Depending on exactly which model you opt for will dictate the exact price differential over the 600. The glitterball Metallic version we tested is another £300 more than the Monster 900 Dark. So like-for-like, look at spending another £2,000 for the privilege of the extra power. On top of that, running costs like servicing, tyres and insurance are all higher and add to the overall costs of 900 ownership. Sounds like a lot? Well have a go on each and decide - you might find it's a price worth paying.

Technically the 600 and 900 Monsters are very closely related, featuring simple but effective engine and chassis engineering.

As far as engine designs go, the 90¡ V-twin Monsters are very dated. Air-cooled, with only two valves per cylinder, it's no wonder the power and performance of the low-revving motors is only modest.

But one technically interesting feature of the Monster motors, and something unique to all Ducati engines, is the Desmo valve gear arrangement. The near fifty year-old design is not new. But the use of camshafts to both open and close the valves, therefore eliminating springs, is certainly different.

One concession to the modern era is the 900's fuel-injection system. It provides cleaner and crisper fuelling via its 45mm throttle bodies than the 600's 38mm carbs. The extra and more broadly spread power of the 900 means it can use a five speed gearbox. The 600 has an extra ratio. The bigger bike has an oil cooler as standard to keep its engine temperature consistent.

Chassis format of the Monsters is very similar. The steel tube trellis frame might not look up to much, but it's easily strong and light enough - it's the same design used on all of Ducati's WSB championship-winning superbikes. Suspension is exactly the same on each bike. The 43mm upside down forks are non-adjustable and the rising-rate monoshocks can only be altered for pre-load and rebound damping. The bigger Monster features twin-disc front brakes, the 600 only has one. But otherwise the rest of the rolling chassis, bodywork, and cycle parts are virtually identical. That's £2,300 for a bigger engine, fuel-injection and an extra disc. Looking at it that way, it's a harder one to call.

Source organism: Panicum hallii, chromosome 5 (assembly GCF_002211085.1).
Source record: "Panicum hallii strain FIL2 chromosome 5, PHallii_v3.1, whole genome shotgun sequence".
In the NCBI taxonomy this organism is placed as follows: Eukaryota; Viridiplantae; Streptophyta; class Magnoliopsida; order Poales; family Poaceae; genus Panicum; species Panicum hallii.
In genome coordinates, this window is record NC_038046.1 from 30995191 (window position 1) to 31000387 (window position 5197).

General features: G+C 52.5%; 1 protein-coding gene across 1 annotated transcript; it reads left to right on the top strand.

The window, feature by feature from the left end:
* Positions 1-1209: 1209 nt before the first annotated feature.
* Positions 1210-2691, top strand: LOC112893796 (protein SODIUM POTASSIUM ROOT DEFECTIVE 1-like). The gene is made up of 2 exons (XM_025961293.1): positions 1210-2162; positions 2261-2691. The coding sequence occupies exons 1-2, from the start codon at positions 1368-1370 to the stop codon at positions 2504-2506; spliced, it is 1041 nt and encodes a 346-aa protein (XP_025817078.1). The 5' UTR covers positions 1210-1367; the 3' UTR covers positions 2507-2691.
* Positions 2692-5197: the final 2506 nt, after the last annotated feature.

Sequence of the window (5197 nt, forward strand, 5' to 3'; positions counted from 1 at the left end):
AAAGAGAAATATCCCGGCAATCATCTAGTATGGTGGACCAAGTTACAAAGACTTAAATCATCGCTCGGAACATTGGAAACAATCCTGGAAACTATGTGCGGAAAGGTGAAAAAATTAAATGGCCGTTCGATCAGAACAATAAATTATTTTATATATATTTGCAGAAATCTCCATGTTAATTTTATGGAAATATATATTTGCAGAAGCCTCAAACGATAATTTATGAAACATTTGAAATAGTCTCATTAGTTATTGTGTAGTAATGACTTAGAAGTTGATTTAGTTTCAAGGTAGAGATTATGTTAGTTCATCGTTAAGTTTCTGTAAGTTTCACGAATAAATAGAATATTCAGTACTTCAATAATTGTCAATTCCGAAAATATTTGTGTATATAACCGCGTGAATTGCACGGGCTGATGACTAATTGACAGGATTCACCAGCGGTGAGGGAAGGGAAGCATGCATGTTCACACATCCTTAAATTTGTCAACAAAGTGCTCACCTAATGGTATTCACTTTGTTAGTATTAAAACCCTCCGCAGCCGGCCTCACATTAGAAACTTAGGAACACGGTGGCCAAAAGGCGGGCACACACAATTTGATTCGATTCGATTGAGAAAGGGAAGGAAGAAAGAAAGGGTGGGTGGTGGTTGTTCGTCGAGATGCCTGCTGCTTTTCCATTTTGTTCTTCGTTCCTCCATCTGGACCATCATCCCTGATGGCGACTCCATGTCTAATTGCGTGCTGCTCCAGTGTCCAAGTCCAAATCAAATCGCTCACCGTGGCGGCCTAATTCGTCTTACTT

COST OF LIVING

TYRES

The different brands and types of tyres fitted to each Monster reflects the use Ducati had in mind for each machine.

Given its budget status and lower performance, the 600 is fitted with Dunlop's D205 SportMax 120/60 ZR17 front, and 160/60 ZR17 rear sports-touring rubber. These tyres are designed to give a balance of long life and decent grip.

That's a fair choice, but to take fuller advantage of the 600's excellent chassis, and make up for the weakness of its engine, fitting stickier rubber would increase its A to B speed on a winding route.

D205s are becoming difficult to buy now as they've been superseded by the D207. This model has slightly improved performance and is actually marginally cheaper. Expect to pay around £180 a pair, with another £8 to fit and balance them to loose wheels. They should last between 5-8000 miles.

The slightly sportier 900 has Michelin Hi-Sports fitted as standard to cope with its extra power and speed. But Hi-Sports are rarely found in tyre dealers these days, having been replaced by the Pilot Sport.

The 120/70 ZR17 front, and 170/70ZR17 rear Hi-Sports give very good grip though they do have a tendency to let go suddenly when they reach their limit. The Pilots are more predictable, but must be warmed thoroughly before they give their best.

Prices for a set of Pilots fitted and balanced to a pair of loose wheels will cost around £220. Expect a life of between 4-7000 miles.

Tyre bills for the 900 Monster will be 25-40% more than the 600.

DEPRECIATION

The Monsters' loss in value as soon as they leave the showroom is an inevitable fact of life. But their rates of depreciation do differ.

Neither model is highly sought after in the race-rep sportsbike-mad UK. But because the 600 is a little less common it doesn't suffer as badly as the 900.

New prices of £4500 for the Monster 600 Dark, and £6800 for the Monster Metallic can be reduced by a few hundred quid maximum with some serious haggling.

Both bikes need looking after well to stand a chance of staying in clean condition and retaining a decent retail value, as their build quality and finish isn't the toughest on the market.

A year-old 600, in decent nick with around 3000 miles on the clock will be worth around £1500-2000 less than new. But that figure can drop as much as £2500 for the 900.

FUEL ECONOMY

You'd think the smaller-engined Monster would be quite a bit more economical then the 900 version. But only when the two bikes are being ridden at a very leisurely rate does the 600 cost less - returning around three mpg more. Start going a bit faster and the difference is reversed.